Headline — 17 May 2016 — by Adele Ramos
1st Zika case is north side Belize City woman

BELIZE CITY, Mon. May 16, 2016–A Belizean woman who turned up at the Karl Heusner Memorial Hospital with fever and a rash has been confirmed as the first case of Zika in Belize.

“The Caribbean Public Health Agency (CARPHA) has returned the results of samples sent to their laboratory from a heightened surveillance being carried out across the country. Of the samples sent to CARPHA thus far, one positive result was received last week,” said an official release from the Ministry of Health today.

Director of Health Services Dr. Marvin Manzanero told Amandala that as far as they are aware, the woman, who lives in north side Belize City, had not recently traveled outside of Belize, suggesting that the virus may have been locally acquired. Manzanero said that Health officials are working to prevent an outbreak of Zika in Belize.

The Director of Health Services (DHS) said that the ministry is mapping the entire area, but they have not found any real suspected cases in the immediate vicinity.

He advises the community to ensure that they keep areas free of breeding sites for the mosquitos which can carry the virus, especially as the country is bracing for the onset of the rainy season in a couple of weeks.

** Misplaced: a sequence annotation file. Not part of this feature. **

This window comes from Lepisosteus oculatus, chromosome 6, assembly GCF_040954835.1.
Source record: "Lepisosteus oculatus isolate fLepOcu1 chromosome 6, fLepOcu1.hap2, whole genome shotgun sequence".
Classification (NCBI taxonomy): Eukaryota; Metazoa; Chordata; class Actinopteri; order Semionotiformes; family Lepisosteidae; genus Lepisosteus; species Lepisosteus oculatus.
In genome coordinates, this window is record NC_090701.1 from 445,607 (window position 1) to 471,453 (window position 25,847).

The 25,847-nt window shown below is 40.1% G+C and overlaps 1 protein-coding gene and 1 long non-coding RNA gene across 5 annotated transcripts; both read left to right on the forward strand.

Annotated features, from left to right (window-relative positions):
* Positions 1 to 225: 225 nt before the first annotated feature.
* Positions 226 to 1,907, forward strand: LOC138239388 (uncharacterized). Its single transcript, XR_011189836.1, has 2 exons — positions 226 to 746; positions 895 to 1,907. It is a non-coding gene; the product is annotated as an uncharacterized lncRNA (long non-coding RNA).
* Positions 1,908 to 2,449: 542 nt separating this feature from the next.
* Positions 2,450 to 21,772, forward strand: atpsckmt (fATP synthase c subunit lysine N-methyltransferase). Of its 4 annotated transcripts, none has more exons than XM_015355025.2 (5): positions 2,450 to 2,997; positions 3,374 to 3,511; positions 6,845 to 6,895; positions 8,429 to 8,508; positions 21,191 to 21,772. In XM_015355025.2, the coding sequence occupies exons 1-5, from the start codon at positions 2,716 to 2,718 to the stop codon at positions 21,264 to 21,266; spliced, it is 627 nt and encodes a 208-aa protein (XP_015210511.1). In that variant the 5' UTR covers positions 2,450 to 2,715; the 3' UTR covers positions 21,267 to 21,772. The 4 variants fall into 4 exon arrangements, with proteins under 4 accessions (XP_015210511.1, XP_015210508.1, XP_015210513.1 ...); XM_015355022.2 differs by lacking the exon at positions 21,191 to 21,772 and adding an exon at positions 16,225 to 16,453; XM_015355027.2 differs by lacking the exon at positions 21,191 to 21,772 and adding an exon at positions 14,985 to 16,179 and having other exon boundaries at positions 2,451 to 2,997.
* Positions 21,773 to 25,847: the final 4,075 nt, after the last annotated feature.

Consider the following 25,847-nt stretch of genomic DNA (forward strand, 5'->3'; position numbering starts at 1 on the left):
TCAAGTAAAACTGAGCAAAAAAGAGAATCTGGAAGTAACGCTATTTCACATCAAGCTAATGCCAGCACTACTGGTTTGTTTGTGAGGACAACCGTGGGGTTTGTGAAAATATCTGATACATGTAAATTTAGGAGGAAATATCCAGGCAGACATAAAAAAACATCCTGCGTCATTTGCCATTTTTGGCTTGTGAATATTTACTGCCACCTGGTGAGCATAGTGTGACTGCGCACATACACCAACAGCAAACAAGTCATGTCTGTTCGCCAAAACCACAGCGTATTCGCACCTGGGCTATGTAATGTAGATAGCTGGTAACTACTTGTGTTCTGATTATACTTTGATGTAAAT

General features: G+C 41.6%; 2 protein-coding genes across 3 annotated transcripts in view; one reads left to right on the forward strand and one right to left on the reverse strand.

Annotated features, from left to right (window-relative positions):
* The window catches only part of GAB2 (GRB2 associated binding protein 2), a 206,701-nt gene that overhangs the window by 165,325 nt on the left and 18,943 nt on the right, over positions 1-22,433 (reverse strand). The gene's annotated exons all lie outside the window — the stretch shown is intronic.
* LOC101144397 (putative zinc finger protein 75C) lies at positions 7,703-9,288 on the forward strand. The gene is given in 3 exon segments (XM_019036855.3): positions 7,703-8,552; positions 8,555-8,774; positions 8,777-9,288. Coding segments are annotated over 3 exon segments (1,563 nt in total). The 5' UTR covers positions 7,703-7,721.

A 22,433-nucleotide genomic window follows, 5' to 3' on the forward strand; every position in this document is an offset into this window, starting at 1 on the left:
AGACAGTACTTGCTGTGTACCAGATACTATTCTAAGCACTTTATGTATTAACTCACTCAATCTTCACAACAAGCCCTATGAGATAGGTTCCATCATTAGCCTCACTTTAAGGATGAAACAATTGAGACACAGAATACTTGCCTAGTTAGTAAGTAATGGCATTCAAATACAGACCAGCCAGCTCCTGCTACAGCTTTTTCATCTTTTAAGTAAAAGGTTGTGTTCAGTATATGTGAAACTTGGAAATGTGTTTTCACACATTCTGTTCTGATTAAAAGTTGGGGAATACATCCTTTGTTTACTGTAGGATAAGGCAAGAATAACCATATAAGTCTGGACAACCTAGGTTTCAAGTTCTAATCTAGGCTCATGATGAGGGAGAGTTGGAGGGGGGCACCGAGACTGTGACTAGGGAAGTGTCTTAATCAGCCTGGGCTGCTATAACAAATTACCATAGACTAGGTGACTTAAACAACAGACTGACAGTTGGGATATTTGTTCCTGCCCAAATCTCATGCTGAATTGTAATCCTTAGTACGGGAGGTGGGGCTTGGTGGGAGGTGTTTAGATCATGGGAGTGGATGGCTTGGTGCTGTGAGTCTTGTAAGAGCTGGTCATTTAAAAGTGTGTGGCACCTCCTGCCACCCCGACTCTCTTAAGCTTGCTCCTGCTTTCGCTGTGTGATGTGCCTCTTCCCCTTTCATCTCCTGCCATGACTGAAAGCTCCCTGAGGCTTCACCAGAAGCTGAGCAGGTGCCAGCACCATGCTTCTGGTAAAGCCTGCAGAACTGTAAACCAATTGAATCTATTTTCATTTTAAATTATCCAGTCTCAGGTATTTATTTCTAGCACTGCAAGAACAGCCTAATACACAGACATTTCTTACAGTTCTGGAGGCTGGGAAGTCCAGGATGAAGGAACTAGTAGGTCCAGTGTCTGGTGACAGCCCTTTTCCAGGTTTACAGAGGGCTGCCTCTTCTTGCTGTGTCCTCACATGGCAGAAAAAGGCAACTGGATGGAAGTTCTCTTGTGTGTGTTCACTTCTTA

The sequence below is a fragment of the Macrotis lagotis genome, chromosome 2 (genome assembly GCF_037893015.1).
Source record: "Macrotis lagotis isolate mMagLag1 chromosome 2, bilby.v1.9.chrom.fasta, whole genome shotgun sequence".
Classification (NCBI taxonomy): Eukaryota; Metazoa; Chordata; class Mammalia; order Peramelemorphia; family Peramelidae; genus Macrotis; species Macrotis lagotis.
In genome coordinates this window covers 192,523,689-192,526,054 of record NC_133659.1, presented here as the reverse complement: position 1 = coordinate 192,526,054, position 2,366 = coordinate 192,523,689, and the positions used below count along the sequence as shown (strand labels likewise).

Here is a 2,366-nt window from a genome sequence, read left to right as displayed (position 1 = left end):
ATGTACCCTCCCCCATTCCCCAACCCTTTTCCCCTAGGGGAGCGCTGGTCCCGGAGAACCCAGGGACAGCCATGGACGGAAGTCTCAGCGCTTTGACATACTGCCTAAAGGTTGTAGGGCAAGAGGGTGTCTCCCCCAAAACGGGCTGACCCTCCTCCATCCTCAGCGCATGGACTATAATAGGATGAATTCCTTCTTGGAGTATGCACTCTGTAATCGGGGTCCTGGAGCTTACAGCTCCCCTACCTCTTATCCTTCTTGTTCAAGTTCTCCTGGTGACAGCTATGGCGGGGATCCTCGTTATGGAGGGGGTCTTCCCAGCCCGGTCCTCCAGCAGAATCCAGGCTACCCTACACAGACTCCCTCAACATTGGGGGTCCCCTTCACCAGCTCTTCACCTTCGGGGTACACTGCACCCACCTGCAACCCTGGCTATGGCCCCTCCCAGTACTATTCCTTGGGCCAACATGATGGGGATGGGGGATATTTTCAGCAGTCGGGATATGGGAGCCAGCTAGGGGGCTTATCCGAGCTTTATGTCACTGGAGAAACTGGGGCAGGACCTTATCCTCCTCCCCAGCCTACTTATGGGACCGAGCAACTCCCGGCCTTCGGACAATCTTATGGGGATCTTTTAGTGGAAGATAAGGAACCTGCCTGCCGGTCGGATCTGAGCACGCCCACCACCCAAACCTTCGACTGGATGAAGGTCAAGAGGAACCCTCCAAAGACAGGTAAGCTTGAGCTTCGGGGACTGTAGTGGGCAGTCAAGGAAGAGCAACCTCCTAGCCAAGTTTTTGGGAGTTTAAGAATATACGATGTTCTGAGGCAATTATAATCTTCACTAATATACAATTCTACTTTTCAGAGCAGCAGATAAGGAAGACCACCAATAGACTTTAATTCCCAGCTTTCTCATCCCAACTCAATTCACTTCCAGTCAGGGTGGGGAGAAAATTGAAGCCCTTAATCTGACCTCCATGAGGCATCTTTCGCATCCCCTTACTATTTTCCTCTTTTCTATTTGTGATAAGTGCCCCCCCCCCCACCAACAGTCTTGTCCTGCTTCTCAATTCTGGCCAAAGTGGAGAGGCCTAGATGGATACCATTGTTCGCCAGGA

Apart from being spread by mosquitos, the virus is also transmitted through sex, and it can also be transmitted from mother to unborn child, leading to a rare condition known as microcephaly—a neurological disorder marked by a smaller than usual head circumference in newborns.

According to Manzanero, there was one case of suspected microcephaly in a Belizean newborn last month, but tests conducted on the mother cleared her of Zika. He also said that the baby has no apparent neurological complications.

According to Manzanero, future testing would focus on pregnant women who show symptoms that may suggest a Zika infection. Babies would also be monitored through routine ultrasound screening.

Manzanero said that they intend to identify potential Zika cases in their early stages and follow them to make sure that pregnancies are uneventful.

About a month ago, the World Health Organization (WHO) listed Belize among the countries with Zika, after the US Centers for Disease Control (CDC) said that an American woman had acquired the virus in Belize.

The DHS said that since last November, nurses have been actively sharing prevention messages to those who visit health facilities, and they need to continue to be on the alert, he said.

Last week, CARICOM celebrated Mosquito Awareness Week. Manzanero said that the Ministry of Health is already engaged in preventative strategies, including clean-up campaigns. Those activities, he said, would be expanded to northern Belize.

The Ministry of Health said that it will provide updates on the first confirmed case of Zika in Belize, and other relevant information once they have completed their investigation.
“The heightened surveillance continues across the country,” the Ministry of Health added.

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